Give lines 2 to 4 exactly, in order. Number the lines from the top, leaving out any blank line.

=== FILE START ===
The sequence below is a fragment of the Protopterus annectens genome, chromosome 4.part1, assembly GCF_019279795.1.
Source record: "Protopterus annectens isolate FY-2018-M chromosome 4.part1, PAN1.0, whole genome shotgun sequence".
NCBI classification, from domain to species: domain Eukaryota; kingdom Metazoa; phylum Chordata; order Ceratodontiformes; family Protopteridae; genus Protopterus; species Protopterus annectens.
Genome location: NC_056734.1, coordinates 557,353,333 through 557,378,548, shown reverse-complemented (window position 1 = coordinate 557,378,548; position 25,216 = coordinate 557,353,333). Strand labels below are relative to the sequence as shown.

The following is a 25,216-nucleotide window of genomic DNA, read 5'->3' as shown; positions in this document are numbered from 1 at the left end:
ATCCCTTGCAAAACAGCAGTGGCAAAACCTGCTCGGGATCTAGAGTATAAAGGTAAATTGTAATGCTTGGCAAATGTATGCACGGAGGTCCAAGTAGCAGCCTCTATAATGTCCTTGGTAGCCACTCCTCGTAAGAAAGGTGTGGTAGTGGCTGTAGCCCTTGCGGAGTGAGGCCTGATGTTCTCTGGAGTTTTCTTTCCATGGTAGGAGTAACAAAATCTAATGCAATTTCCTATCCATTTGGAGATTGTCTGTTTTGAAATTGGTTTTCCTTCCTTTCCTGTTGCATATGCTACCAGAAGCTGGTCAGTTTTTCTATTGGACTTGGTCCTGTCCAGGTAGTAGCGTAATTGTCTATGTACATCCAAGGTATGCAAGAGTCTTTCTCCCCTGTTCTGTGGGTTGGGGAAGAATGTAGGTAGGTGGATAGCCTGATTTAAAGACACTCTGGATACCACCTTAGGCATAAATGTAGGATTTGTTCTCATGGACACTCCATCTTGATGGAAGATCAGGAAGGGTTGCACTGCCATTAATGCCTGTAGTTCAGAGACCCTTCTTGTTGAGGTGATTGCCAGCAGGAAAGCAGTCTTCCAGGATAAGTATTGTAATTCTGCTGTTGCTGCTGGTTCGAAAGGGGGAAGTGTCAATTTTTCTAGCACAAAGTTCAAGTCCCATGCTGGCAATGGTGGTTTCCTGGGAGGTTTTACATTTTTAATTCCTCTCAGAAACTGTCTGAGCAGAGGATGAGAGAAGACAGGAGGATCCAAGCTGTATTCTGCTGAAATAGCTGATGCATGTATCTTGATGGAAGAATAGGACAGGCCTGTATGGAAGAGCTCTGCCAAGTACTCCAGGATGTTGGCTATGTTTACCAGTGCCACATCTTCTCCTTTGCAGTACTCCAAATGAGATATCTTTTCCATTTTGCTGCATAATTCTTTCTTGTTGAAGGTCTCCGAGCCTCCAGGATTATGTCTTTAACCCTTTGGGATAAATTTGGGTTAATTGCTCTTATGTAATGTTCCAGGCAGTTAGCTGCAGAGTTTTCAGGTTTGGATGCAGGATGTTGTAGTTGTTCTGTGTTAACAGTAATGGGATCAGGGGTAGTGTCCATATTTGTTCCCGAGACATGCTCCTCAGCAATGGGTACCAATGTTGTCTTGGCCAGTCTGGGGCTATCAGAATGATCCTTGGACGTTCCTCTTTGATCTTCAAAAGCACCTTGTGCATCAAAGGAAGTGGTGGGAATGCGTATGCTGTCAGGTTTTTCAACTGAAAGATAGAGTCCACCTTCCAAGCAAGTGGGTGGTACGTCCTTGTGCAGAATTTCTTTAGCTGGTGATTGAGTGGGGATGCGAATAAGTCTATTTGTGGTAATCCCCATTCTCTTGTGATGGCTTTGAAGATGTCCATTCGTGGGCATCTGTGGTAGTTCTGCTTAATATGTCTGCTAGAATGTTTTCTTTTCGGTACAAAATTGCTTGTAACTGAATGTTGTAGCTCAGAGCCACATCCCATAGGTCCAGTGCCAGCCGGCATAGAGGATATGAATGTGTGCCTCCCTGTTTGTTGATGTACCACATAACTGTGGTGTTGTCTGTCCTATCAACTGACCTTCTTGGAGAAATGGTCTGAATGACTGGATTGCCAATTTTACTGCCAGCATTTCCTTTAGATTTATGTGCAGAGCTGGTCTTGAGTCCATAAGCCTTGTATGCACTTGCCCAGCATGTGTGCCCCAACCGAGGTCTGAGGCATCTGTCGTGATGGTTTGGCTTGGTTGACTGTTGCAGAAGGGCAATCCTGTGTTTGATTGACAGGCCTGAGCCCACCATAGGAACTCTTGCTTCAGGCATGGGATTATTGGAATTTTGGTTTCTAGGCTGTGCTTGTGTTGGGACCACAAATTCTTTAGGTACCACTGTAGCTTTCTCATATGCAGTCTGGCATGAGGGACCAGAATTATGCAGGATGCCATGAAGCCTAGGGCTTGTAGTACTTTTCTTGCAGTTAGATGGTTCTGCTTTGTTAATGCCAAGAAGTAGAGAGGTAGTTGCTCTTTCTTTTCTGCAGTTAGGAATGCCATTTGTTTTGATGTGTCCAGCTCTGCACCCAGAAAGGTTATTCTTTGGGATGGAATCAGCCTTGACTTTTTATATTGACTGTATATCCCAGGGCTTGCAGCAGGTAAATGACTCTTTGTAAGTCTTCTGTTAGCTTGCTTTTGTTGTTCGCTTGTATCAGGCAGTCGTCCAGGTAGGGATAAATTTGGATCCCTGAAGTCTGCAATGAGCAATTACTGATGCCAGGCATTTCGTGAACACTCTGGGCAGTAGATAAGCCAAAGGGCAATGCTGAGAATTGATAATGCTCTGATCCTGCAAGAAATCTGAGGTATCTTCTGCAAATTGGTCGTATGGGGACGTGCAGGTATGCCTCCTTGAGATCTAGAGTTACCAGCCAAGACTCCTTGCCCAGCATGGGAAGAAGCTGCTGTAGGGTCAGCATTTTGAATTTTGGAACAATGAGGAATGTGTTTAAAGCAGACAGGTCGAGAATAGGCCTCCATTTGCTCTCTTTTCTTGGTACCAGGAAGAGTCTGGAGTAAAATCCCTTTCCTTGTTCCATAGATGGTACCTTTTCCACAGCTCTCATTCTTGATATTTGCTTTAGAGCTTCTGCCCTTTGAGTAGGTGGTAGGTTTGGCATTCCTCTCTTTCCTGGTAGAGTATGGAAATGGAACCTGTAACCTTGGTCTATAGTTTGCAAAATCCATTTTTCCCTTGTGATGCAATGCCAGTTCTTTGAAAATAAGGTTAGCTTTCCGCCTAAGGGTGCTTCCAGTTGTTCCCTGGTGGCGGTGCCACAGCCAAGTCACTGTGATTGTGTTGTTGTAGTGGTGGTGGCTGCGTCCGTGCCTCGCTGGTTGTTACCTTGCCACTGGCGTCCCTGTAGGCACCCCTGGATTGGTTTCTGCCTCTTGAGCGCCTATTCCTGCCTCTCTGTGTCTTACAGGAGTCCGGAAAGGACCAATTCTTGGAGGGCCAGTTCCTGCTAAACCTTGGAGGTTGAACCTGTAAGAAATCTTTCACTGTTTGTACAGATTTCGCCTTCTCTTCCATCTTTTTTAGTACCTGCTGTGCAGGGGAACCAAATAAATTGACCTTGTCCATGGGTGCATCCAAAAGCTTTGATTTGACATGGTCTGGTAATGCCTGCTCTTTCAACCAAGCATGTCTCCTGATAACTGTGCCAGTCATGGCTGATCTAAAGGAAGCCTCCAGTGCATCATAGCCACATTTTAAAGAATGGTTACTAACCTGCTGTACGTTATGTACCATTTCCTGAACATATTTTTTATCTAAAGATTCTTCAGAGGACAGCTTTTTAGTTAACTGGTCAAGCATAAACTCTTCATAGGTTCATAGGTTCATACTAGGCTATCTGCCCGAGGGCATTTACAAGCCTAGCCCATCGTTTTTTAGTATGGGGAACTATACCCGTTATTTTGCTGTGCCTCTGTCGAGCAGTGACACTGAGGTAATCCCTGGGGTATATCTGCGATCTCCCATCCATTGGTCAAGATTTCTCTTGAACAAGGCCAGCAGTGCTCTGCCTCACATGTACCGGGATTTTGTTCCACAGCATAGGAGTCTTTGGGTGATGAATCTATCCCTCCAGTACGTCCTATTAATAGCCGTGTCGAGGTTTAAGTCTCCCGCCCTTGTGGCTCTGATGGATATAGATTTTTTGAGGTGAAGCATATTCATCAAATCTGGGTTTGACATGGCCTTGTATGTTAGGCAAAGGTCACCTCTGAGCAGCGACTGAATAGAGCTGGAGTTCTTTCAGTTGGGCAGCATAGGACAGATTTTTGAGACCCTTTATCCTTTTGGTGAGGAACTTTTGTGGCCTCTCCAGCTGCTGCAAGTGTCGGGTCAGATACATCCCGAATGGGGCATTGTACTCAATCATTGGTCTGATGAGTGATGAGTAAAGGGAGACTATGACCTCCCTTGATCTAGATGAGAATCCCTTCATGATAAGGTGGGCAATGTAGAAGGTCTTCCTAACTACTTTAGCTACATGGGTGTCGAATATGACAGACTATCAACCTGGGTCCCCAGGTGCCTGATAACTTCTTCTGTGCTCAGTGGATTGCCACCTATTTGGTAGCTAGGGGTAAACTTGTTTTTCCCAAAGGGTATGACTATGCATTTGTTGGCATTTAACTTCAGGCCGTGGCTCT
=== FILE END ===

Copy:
Source record: "Protopterus annectens isolate FY-2018-M chromosome 4.part1, PAN1.0, whole genome shotgun sequence".
NCBI classification, from domain to species: domain Eukaryota; kingdom Metazoa; phylum Chordata; order Ceratodontiformes; family Protopteridae; genus Protopterus; species Protopterus annectens.
Genome location: NC_056734.1, coordinates 557,353,333 through 557,378,548, shown reverse-complemented (window position 1 = coordinate 557,378,548; position 25,216 = coordinate 557,353,333). Strand labels below are relative to the sequence as shown.